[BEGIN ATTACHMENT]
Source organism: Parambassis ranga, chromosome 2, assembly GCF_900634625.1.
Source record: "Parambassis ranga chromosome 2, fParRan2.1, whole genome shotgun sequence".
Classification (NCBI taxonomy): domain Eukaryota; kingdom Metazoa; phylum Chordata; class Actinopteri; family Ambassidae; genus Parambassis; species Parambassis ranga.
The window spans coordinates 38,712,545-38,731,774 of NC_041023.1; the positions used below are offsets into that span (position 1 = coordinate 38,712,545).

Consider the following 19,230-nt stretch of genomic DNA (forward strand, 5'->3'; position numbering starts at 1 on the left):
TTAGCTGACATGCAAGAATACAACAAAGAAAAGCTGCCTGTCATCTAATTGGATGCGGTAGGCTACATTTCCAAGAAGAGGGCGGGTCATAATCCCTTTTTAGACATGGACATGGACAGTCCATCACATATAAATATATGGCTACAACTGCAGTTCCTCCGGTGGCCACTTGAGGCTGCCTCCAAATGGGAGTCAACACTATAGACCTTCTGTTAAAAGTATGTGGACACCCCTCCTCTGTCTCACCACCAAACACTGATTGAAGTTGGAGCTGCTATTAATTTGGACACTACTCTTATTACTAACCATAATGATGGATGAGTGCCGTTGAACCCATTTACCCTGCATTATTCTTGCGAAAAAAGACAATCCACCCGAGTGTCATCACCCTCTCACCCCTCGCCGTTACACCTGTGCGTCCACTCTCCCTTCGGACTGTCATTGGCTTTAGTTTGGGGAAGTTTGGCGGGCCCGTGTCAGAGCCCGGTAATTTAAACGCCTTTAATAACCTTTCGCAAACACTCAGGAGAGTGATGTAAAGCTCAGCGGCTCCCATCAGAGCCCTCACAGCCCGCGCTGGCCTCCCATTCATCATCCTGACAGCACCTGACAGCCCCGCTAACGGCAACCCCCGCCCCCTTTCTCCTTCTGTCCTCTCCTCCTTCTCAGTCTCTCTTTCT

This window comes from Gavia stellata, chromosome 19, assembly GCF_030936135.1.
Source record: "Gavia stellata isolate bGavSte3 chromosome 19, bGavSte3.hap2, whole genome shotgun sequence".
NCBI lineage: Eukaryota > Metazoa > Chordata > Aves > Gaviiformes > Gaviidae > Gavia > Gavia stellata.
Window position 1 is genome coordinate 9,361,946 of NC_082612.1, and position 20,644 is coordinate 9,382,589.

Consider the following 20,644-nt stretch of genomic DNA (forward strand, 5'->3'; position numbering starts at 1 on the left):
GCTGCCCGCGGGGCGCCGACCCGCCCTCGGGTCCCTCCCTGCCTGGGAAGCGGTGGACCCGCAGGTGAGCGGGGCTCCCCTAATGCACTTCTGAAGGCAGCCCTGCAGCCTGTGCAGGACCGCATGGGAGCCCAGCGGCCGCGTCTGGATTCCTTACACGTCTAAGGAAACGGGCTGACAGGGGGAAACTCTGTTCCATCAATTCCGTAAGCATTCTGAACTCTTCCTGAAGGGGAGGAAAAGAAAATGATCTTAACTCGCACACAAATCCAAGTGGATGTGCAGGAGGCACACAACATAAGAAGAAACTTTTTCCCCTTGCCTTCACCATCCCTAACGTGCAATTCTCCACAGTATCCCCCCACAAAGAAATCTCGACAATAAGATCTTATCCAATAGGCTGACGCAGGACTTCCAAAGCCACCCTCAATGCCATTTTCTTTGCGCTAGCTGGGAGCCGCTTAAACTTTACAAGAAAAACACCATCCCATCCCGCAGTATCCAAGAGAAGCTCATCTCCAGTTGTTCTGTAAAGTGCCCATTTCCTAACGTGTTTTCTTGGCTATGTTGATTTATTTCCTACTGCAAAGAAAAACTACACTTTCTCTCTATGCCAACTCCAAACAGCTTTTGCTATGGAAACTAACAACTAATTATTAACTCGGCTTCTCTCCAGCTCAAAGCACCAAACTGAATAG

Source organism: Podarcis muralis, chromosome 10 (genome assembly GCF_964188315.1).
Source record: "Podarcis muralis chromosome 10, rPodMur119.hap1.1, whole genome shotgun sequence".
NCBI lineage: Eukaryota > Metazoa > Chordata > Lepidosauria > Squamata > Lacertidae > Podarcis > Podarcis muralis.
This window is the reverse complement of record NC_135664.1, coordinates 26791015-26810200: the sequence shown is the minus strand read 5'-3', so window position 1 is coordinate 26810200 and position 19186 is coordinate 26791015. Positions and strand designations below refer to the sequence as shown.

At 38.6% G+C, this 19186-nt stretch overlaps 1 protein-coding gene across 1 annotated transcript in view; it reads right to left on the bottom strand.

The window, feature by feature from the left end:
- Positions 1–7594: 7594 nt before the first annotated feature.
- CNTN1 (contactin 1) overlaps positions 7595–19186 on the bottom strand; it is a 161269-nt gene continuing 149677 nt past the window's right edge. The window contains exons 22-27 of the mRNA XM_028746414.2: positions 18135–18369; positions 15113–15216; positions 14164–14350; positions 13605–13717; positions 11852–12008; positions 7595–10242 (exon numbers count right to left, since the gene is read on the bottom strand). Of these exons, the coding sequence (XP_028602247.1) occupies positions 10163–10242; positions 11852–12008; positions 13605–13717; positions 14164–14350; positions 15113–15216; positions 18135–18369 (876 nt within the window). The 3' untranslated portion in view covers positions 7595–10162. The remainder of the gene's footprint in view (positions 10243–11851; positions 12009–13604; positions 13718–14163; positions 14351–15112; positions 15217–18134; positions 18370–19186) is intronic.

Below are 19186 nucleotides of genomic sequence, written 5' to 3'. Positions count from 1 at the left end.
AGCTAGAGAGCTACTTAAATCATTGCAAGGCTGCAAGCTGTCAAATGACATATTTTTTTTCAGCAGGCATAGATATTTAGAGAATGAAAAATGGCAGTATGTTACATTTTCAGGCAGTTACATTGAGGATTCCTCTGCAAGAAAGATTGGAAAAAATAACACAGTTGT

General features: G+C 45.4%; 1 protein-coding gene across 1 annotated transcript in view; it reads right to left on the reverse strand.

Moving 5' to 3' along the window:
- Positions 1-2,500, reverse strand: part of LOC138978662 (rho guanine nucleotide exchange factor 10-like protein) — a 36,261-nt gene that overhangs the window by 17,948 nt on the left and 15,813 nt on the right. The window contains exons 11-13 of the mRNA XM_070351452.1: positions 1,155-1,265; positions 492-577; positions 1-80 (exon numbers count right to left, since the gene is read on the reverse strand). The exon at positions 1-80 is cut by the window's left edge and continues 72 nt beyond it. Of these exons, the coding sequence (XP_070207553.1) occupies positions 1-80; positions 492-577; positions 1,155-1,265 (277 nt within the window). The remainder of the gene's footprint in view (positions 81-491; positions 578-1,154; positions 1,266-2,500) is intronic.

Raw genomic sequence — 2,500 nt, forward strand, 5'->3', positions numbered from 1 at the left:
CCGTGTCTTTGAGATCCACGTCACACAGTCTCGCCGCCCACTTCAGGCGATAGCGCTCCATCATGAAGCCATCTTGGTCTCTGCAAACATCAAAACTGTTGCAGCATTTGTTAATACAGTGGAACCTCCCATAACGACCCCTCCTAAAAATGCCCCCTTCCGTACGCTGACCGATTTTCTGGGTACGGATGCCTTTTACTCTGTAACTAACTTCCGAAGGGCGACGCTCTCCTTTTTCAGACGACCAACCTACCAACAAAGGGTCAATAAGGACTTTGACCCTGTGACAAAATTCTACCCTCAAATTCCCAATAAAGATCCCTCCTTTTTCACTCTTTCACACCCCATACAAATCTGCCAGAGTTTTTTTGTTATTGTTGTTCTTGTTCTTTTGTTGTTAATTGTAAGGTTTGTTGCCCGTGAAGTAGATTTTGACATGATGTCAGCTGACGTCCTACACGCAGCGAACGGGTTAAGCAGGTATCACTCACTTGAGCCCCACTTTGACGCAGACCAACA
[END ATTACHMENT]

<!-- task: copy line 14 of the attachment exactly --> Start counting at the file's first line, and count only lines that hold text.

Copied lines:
Source record: "Podarcis muralis chromosome 10, rPodMur119.hap1.1, whole genome shotgun sequence".